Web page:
A number of flame retardants like the “Polybrominated Diphenyl Ethers” (PBDEs) and the “Short-Chain Chlorinated Paraffins” (SCCPs) have been characterised as Persistent Organic Pollutants (POPs). These are pollutants persistent in the environment because they are resistant to the natural chemical, biological, and photolytic degradation processes. In addition, they accumulate in the bodies of humans and animals with serious adverse impacts on health and the environment. 
Yet, flame retardants literally run in our blood. Many studies have detected “Polybrominated Diphenyl Ethers” (PBDEs) in the blood samples of more than 90% of people tested in the US and “Short-Chain Chlorinated Paraffins” (SCCPs) have been repeatedly detected in the breast milk of women tested in China. In general, in our lifetimes the highest exposure to PBDEs, SCCPs and other flame retardants is considered to occur during breastfeeding. 
Plastics attract Persistent Organic Pollutants
Apart from the dangerous “building blocks” and additives, plastic has yet another dangerous property. When it is in water, it attracts and “absorbs” Persistent Organic Pollutants (POPs). POPs are extremely persistent pollutants, mostly products or by-products of industrial activity (or other human activity), and are very toxic for living organisms.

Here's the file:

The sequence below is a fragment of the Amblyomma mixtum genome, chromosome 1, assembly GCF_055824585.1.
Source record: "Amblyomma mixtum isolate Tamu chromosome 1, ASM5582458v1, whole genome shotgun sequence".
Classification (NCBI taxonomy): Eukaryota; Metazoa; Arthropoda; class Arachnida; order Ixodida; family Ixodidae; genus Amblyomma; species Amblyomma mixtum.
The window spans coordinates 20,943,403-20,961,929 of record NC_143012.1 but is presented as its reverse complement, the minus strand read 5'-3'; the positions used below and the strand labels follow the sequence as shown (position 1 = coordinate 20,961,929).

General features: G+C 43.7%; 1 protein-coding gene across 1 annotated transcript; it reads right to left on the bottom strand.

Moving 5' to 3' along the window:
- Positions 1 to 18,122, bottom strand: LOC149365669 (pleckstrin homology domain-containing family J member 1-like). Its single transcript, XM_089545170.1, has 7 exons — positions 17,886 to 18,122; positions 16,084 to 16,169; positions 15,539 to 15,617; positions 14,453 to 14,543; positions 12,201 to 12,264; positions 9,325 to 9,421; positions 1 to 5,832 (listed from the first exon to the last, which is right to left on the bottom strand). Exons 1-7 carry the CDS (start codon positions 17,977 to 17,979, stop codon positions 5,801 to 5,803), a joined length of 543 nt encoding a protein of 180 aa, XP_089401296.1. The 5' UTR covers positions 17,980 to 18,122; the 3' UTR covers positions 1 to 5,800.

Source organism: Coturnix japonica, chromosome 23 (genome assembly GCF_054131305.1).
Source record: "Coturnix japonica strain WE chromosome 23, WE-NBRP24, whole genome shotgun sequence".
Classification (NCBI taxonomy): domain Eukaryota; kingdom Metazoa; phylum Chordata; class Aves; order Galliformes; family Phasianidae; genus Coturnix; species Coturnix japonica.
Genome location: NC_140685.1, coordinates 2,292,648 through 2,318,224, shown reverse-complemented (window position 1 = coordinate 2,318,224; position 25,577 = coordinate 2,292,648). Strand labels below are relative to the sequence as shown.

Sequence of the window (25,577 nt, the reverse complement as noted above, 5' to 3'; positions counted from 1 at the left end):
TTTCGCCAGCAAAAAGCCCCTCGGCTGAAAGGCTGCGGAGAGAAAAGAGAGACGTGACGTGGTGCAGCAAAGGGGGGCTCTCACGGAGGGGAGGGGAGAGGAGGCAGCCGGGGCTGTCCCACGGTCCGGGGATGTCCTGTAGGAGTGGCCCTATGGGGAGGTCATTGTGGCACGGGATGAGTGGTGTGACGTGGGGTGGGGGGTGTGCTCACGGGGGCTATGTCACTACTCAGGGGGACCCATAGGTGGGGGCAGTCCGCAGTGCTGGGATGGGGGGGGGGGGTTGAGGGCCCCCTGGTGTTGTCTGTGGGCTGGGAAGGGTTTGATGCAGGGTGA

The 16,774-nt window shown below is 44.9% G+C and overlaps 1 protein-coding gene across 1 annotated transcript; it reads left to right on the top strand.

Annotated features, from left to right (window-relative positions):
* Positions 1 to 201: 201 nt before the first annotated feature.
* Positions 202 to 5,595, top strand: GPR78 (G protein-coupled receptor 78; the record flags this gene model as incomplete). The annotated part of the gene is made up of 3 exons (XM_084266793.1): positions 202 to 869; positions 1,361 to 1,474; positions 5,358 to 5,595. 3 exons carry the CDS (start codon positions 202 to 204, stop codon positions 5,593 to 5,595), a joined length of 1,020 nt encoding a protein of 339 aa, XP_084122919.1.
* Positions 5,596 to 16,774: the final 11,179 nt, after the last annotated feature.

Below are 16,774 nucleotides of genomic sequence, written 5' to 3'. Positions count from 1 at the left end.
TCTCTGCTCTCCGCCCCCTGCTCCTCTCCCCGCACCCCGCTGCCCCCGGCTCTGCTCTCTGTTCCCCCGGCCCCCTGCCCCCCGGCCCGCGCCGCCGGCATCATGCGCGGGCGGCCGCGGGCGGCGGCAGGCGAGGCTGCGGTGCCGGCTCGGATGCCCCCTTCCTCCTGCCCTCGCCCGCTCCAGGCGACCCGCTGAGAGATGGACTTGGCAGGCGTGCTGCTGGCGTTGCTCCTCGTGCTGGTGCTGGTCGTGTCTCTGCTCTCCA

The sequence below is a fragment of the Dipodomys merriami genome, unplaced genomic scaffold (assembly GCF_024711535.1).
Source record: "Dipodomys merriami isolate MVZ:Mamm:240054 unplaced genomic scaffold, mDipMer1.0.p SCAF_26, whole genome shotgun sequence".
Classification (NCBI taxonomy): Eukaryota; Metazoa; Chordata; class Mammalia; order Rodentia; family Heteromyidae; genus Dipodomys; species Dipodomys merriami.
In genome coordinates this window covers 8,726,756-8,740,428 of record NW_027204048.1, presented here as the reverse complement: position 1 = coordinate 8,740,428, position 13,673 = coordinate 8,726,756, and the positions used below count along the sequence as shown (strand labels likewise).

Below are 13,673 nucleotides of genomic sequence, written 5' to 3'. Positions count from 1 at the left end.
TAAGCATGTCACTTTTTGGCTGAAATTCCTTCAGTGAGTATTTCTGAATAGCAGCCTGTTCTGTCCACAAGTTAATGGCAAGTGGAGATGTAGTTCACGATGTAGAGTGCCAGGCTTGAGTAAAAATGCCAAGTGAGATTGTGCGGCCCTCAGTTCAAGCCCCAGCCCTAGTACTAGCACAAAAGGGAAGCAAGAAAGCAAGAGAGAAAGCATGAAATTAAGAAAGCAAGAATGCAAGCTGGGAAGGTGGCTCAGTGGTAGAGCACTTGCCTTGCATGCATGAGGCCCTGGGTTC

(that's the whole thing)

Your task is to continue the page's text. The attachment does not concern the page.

Among the most known Persistent Organic Pollutants are dioxins (for ex. 2,3,7,8-TCDD) and furans, Polychlorinated Biphenyls (PCBs), polycyclic aromatic hydrocarbons (PAHs), etc.
According to the World Health Organisation (WHO), exposure to Persistent Organic Pollutants, even at low levels, “can lead, among others, to increased cancer risk, reproductive disorders, alteration of the immune system, neurobehavioural impairment, endocrine disruption, genotoxicity and increased birth defects” etc. 
One of the ways plastics that have “absorbed” POPs end up in our bodies is through the fish and shellfish we eat, that have in their guts, fat and meat microplastics.
“Consuming” microplastics and nanoplastics
Microplastics and nanoplastics are everywhere. In the air we breathe, in the water we drink, in our food, in rainwater, etc. In the advanced capitalist countries, it is estimated that the average person consumes up to 5gr of plastic every week, which is the equivalent of a credit card!